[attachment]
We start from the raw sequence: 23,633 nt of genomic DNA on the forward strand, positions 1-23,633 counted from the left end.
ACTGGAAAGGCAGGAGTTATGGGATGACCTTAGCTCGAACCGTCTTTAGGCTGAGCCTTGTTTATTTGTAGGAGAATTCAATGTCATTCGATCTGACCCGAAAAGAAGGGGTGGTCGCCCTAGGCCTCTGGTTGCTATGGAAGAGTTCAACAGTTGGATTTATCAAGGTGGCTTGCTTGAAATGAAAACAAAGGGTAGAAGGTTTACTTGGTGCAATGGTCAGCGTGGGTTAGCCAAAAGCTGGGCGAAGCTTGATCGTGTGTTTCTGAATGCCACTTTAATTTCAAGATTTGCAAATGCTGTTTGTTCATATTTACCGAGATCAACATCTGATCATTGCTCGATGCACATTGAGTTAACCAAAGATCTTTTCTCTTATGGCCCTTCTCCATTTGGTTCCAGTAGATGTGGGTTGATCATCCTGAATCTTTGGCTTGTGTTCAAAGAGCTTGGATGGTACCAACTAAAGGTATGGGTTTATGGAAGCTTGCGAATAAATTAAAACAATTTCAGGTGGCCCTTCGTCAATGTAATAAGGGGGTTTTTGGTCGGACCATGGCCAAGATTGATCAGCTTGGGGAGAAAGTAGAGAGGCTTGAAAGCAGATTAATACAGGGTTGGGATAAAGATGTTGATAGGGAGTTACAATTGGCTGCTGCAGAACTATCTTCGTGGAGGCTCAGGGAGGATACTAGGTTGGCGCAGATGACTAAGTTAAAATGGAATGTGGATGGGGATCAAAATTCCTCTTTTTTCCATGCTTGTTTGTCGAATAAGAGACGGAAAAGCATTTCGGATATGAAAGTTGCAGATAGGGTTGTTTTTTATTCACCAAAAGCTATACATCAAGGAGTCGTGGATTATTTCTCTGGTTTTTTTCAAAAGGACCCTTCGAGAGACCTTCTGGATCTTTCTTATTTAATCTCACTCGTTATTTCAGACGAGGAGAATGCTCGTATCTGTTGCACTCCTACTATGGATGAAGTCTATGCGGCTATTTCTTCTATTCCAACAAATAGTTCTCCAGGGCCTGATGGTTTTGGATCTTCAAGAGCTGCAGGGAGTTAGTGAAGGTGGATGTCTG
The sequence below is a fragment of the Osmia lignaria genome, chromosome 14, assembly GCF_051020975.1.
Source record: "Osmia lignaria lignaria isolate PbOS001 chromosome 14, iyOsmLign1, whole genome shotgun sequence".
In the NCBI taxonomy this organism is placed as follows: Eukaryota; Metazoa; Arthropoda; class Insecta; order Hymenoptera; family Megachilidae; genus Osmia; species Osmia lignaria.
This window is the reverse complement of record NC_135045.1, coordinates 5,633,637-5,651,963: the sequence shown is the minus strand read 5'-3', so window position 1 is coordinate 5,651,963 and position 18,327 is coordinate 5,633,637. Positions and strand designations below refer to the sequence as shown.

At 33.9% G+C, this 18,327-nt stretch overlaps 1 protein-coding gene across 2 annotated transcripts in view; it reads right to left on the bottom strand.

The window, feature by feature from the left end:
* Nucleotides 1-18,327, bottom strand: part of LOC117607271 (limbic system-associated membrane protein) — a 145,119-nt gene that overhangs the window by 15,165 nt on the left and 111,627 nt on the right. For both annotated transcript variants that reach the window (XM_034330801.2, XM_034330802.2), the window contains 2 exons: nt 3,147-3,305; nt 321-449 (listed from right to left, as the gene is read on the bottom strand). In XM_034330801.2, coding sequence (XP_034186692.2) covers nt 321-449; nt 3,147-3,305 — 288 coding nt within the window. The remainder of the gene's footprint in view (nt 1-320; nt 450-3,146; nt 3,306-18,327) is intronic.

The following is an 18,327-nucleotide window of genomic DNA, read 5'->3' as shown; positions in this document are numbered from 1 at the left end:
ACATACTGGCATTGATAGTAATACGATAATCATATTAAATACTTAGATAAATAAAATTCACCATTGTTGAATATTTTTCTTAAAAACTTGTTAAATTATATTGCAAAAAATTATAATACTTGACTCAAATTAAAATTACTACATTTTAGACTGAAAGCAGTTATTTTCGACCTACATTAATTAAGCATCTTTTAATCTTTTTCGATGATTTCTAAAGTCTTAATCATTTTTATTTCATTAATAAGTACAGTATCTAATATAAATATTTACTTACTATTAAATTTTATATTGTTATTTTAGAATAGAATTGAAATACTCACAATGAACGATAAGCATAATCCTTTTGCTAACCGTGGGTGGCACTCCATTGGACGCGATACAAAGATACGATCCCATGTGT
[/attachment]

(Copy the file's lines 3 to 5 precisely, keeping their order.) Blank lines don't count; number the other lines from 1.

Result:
The sequence below is a fragment of the Osmia lignaria genome, chromosome 14, assembly GCF_051020975.1.
Source record: "Osmia lignaria lignaria isolate PbOS001 chromosome 14, iyOsmLign1, whole genome shotgun sequence".
In the NCBI taxonomy this organism is placed as follows: Eukaryota; Metazoa; Arthropoda; class Insecta; order Hymenoptera; family Megachilidae; genus Osmia; species Osmia lignaria.